Janice Osecap’s proposal was given a stamp of approval from the Canadian Institutes of Health Research (CIHR), which is hosting the upcoming Idea Fair and Learning Circle on Indigenous Gender and Wellness in June.
Osecap received a travel award provided by CIHR to bring interested First Nations, Inuit and Métis Peoples, researchers, organizations, Indigenous community members and others to the traditional unceded territory of the Kanien'keha:ka (Mohawk) people from June 18-20.
“It’s exciting because I find my culture fascinating and I hope there is a way to connect with younger people,” said Osecap, a Cree mother from Moosomin First Nation in Saskatchewan. “Being able to understand who they are as a person, they can develop from there and understand what being an Indigenous person means.”
Osecap is proud of her cultural upbringing. The support from CIHR means she is a step closer to realizing her dream of making Indigenous traditions more accessible to youth.
Her proposal is based on existing after-school programs, such as those that are focused on sports, but aims to create positive identities and build individual confidence for Indigenous youth.
“In order to be cultural and in order to learn it, you have to be exposed to it. In order to be exposed to it, you have to live it,” said Osecap. “In order to live it, you have to get right into those experiences and this is what it will offer them—those experiences that they won’t get anywhere else.”
Osecap’s proposal was inspired by her first-year university experience attending the College of Arts and Science’s Indigenous Student Achievement Pathways (ISAP). She enjoyed her time with ISAP, noting “when a person feels like they belong they are more inclined to succeed.”
Currently Osecap is a student in the Indian Teacher Education Program (ITEP) in the College of Education, but she has remained connected to ISAP by volunteering as a peer mentor. She also promotes an inclusive community at USask by serving as the ambassador for the Trish Monture Centre for Student Success, which is located at the top of the ramp in the Arts Building, and taking part in the new women’s birthing network on campus.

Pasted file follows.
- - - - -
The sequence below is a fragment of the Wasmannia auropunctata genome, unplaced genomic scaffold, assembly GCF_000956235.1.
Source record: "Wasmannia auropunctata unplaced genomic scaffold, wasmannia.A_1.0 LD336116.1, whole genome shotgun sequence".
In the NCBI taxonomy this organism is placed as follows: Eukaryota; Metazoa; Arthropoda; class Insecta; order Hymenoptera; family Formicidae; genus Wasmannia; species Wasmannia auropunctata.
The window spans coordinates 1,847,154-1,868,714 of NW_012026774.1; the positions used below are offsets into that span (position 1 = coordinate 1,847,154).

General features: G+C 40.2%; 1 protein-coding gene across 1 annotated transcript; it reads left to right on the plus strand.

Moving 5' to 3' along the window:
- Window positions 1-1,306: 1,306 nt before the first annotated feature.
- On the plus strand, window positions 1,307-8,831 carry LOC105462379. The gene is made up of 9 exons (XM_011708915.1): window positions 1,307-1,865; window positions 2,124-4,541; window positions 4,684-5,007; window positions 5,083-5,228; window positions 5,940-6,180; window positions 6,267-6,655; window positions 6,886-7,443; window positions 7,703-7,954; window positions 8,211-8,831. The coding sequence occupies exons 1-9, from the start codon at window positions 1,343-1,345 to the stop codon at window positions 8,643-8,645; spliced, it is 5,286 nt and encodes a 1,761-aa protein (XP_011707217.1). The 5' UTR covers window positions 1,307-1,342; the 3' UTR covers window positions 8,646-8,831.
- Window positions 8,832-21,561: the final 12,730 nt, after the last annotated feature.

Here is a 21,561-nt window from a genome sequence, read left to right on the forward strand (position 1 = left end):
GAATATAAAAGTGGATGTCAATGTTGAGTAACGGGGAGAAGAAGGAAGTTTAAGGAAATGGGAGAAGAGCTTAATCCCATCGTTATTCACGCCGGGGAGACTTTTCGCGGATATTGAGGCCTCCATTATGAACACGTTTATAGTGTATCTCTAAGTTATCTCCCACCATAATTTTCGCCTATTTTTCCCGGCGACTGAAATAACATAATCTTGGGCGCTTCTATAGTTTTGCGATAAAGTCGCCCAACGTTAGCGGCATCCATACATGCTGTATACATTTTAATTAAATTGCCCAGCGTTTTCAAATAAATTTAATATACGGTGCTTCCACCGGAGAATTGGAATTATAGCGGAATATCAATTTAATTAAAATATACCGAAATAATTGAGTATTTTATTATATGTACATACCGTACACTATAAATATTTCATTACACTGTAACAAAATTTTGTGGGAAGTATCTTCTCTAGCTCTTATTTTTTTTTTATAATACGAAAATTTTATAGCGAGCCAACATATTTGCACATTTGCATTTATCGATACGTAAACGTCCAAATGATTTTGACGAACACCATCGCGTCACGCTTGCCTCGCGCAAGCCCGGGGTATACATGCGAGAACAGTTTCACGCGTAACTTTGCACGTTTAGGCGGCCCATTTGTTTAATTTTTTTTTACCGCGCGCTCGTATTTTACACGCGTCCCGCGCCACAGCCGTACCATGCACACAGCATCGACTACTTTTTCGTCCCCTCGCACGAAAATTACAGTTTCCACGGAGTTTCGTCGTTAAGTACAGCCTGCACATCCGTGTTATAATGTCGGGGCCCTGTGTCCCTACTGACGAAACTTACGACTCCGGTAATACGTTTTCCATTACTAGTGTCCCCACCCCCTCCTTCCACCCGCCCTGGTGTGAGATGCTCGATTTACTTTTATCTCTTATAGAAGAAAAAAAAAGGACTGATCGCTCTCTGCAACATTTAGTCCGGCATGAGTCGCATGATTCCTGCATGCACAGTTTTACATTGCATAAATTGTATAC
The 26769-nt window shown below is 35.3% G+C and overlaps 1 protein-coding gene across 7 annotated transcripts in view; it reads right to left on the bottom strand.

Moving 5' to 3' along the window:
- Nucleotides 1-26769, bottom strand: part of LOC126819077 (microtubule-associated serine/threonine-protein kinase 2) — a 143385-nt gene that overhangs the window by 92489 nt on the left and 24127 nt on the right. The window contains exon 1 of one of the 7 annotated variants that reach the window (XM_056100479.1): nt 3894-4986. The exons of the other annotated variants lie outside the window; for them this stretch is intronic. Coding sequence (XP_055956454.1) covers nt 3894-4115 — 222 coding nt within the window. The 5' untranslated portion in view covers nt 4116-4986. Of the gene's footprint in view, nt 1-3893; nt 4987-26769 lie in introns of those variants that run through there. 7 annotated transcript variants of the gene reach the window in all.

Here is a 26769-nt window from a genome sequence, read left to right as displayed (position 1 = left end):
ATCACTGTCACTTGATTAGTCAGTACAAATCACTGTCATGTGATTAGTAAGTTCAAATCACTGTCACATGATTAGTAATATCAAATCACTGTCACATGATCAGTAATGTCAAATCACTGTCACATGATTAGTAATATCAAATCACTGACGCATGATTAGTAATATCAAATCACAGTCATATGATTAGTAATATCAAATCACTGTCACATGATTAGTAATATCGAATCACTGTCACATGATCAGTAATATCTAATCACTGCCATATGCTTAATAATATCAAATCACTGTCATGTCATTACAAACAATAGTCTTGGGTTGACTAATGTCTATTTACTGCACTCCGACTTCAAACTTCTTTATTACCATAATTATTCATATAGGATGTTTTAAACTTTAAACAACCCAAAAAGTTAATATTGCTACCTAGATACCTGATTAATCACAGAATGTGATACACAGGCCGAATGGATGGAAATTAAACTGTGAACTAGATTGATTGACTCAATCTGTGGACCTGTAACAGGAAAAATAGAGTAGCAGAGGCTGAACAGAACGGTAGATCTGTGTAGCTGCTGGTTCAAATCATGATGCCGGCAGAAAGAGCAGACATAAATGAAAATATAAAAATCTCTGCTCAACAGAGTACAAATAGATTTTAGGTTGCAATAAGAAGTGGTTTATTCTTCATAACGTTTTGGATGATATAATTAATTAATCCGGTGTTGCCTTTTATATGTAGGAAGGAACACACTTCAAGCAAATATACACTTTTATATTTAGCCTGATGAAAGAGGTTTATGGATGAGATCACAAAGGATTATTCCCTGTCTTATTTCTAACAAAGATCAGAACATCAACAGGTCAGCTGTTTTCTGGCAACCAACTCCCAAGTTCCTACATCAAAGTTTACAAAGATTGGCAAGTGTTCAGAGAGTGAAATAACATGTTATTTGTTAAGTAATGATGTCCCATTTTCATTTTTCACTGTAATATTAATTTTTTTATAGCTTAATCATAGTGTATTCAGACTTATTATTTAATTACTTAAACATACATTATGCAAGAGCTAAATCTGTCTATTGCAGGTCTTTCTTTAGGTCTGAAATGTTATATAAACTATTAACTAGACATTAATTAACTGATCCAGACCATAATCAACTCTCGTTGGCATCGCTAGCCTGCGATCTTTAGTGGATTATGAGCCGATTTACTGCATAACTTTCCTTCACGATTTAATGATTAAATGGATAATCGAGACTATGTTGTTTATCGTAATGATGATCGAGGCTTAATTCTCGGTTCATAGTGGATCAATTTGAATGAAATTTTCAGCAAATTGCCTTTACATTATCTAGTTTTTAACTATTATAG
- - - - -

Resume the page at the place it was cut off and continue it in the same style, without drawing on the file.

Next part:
Last year, Osecap received an Indigenous Student Achievement Award for leadership, recognizing her for encouraging student participation in ISAP learning communities. Osecap helped boost class engagement by “not promoting cliques or those kinds of things, but being able to exist among a whole area of people and connecting with them individually,” she said.
She describes herself as “a cheerleader,” with the motto of “let’s tackle this together and get motivation up and make daunting tasks seem more fun.”
“Janice is non-judgemental—which is so important because students come with really varied experiences and academic preparation,” said ISAP coordinator Dr. Sandy Bonny (PhD). “She is really good at coaching and motivating people to put in the effort without making them feel at a deficit.”
Osecap said receiving the Indigenous Achievement Award played a role in motivating her and giving her the confidence to submit the after-school program proposal for inclusion in the Idea Fair and Learning Circle.
As an undergraduate student leader, she wants “to help everybody understand and realize that you have a place” at USask.
“You do belong. You can succeed here,” she said. “There’s a spot for you; don’t feel unwelcome.”